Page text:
If you have lower back pain, you are not alone. Nearly everyone at some point has back pain that interferes with work, routine daily activities, or recreation. Americans spend at least $50 billion each year on low back pain, the most common cause of job-related disability and a leading contributor to missed work. 85% of Americans will experience low back pain sometime in their lifetime and accounts for 25% of lost workdays. Fortunately, most occurrences of low back pain go away within a few days. 95% of the patients will recover in the first 12 weeks of the onset of the low back pain. Some causes of back pain can become more serious if left untreated. The long-lasting back pain or chronic back pain is measured by duration — pain that persists for more than 3 months is considered chronic. Chronic low back pain can be more difficult to cure, especially if adhesions develop.
Chronic causes of back pain are related to 3 areas of the spine. The front part of the spine contains the disc, disc space, and body of the vertebra. The middle portion of the spine contains the spinal canal, spinal nerves, and spinal fluid. The back part of the spine contains the facet joints, ligaments, and muscle. Any one of these elements or combination of these elements can cause back pain in patients. The facet joints are a pair of small joints in the back part of the spine. They are responsible for most of the motion of the spine and a significant amount of the arthritis that occurs in the spine. They are usually the safest site in the spine to reduce or eliminate the source of the pain generation. These joints are the most common area of the body that can be made numb for pain relief. Each facet joint is connected to two medial branch nerves that carry signals, including pain signals, away from the spine to the brain. The sacroiliac joints are located at the lowest part of the spine, between the sacrum and ilium in the pelvis, and are also connected to nerves that carry signals to the brain. The pain signal from these joints can be interrupted to the brain and eliminating the perception of pain by destruction of the nerves. The facet joints and sacroiliac joint nerves are responsible for sensation to these joints and are not involved in walking, bladder/bowel function, or sexual function. The nerves can be destroyed by simple techniques, however world wide the most common method is radiofrequency ablation. Radiofrequency ablation (RFA) of the facet joint nerves is also known as rhizotomy or “burning” / “zapping” of the facet joint nerves. In this non-surgical procedure, radiofrequency waves are delivered by simple needles causing the surrounding tissue to heat up with the goal of interrupting pain signals to the brain. RFA typically targets pain from in the neck or lower back, and the sacroiliac joints, which can contribute to chronic spine pain. Treatment options start with the less aggressive therapies such as anti-inflammatory medications, physical therapy, manual therapy, pain medications, oral steroids, and staying mobile with activities of daily living. If the less aggressive therapies are ineffective, then the RFA can be considered. After the RFA, the recovery period is minimal. Since the technique is performed through needles at times with sedation, there are no incisions that require healing. Patients often return to work the next day or the following day if they have not experienced a temporary flare-up of pain. The facet joint and sacroiliac joint nerves are peripheral nerves which can grow back anywhere between 4 months to 2-1/2 years later with an average around 12 months. For some patient’s, the RFA offers permanent pain relief. If the pain were to return, the RFA can be safely repeated. RFA can offer significant pain relief in patients without pinched nerves or unstable spines.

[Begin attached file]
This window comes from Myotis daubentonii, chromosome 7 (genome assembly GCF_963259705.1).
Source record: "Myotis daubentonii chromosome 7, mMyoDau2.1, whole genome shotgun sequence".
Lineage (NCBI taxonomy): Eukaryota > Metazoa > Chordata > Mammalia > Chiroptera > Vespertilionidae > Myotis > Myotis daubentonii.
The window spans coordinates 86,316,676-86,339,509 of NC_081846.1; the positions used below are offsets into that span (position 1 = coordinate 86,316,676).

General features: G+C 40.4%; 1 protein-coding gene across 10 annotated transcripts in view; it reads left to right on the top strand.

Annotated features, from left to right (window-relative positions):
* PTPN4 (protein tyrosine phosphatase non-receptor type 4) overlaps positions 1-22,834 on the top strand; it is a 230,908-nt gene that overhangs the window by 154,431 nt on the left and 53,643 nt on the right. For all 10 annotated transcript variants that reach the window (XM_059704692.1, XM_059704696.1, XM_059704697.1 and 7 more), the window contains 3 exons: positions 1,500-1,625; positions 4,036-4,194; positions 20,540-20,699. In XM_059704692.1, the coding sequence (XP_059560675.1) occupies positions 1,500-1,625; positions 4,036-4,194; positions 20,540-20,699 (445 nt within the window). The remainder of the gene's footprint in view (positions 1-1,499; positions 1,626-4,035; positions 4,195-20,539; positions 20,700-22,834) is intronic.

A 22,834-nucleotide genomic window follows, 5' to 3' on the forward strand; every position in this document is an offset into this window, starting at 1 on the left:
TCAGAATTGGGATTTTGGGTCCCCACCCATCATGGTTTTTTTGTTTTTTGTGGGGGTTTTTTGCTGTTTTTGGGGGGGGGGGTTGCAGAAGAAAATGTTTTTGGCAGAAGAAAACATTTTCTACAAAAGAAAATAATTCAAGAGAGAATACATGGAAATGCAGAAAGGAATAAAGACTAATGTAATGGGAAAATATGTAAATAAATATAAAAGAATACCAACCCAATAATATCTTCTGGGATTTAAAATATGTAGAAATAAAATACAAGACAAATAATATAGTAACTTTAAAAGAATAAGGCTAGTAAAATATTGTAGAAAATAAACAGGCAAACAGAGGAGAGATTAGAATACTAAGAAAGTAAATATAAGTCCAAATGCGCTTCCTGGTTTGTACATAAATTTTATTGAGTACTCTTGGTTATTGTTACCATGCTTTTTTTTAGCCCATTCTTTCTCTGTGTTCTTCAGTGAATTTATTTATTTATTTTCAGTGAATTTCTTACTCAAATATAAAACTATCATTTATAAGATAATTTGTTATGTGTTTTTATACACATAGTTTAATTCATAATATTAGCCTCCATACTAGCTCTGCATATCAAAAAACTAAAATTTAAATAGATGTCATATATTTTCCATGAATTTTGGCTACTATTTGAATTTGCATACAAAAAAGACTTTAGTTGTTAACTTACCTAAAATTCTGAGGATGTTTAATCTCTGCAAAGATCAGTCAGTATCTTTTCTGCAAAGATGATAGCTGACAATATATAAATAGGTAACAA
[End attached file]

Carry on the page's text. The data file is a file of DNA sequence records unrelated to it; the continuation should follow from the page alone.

Arch Advanced Pain Management
James Sturm DO DABA FIPP
830 Waterbury Falls Suite 202
O’Fallon, Missouri 63368